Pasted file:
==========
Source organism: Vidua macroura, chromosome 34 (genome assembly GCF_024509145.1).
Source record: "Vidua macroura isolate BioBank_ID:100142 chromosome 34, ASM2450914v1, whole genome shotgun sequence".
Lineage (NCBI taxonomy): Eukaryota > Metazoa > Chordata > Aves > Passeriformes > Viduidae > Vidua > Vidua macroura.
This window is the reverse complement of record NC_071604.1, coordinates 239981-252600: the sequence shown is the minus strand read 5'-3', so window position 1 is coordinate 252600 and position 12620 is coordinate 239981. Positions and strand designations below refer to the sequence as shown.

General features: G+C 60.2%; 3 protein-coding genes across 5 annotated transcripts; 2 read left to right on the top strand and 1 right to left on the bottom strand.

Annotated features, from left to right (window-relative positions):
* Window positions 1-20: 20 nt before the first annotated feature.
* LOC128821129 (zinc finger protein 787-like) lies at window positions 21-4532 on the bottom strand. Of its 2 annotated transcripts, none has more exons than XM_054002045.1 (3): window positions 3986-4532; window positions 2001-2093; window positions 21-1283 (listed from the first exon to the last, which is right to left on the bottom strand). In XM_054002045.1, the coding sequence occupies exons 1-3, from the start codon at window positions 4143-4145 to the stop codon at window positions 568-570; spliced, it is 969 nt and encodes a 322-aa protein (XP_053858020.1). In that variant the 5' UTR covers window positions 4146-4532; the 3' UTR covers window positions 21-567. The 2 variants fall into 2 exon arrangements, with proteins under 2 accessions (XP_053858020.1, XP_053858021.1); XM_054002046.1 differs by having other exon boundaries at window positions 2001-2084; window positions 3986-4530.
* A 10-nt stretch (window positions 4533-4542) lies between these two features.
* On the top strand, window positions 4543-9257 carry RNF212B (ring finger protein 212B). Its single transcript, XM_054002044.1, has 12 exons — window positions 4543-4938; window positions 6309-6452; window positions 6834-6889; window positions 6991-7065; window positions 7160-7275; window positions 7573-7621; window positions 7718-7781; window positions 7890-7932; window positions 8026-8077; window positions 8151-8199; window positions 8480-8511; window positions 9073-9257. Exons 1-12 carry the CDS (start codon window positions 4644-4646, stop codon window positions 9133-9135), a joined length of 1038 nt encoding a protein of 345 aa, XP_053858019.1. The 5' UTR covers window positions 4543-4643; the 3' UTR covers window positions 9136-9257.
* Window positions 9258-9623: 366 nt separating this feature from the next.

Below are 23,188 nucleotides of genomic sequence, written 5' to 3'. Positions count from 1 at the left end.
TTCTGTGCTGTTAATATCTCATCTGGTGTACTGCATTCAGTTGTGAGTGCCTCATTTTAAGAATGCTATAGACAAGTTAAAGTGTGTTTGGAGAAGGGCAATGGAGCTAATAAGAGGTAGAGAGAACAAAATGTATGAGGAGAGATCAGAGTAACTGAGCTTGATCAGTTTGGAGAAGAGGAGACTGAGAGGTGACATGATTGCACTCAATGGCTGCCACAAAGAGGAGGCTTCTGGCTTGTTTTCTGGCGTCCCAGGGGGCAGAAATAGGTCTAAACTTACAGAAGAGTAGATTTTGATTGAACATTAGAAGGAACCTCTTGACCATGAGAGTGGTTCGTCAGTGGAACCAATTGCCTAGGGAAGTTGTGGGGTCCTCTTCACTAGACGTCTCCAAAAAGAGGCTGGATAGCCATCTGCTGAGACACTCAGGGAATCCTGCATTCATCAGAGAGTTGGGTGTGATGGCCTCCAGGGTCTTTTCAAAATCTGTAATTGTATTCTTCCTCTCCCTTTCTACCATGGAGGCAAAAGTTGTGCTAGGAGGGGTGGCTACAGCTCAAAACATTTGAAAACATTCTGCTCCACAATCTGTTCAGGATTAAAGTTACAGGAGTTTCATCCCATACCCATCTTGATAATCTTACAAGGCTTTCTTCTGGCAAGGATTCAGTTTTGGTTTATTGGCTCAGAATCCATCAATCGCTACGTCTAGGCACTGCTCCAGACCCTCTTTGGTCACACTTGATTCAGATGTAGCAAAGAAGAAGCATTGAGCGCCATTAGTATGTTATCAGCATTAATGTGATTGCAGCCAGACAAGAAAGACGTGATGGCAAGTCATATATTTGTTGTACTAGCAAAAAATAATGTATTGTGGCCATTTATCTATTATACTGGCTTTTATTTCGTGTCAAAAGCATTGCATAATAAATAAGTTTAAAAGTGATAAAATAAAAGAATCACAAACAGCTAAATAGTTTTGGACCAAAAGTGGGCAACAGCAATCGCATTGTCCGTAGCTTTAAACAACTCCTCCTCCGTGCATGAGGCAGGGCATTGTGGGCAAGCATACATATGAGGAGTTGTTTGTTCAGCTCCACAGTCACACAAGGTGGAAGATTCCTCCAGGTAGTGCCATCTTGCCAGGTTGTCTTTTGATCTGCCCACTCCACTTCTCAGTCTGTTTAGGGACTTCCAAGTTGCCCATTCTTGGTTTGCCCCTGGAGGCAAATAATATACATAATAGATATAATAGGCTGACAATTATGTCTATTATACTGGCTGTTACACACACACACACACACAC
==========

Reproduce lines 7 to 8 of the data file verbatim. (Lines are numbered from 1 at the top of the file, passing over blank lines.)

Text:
* Window positions 1-20: 20 nt before the first annotated feature.
* LOC128821129 (zinc finger protein 787-like) lies at window positions 21-4532 on the bottom strand. Of its 2 annotated transcripts, none has more exons than XM_054002045.1 (3): window positions 3986-4532; window positions 2001-2093; window positions 21-1283 (listed from the first exon to the last, which is right to left on the bottom strand). In XM_054002045.1, the coding sequence occupies exons 1-3, from the start codon at window positions 4143-4145 to the stop codon at window positions 568-570; spliced, it is 969 nt and encodes a 322-aa protein (XP_053858020.1). In that variant the 5' UTR covers window positions 4146-4532; the 3' UTR covers window positions 21-567. The 2 variants fall into 2 exon arrangements, with proteins under 2 accessions (XP_053858020.1, XP_053858021.1); XM_054002046.1 differs by having other exon boundaries at window positions 2001-2084; window positions 3986-4530.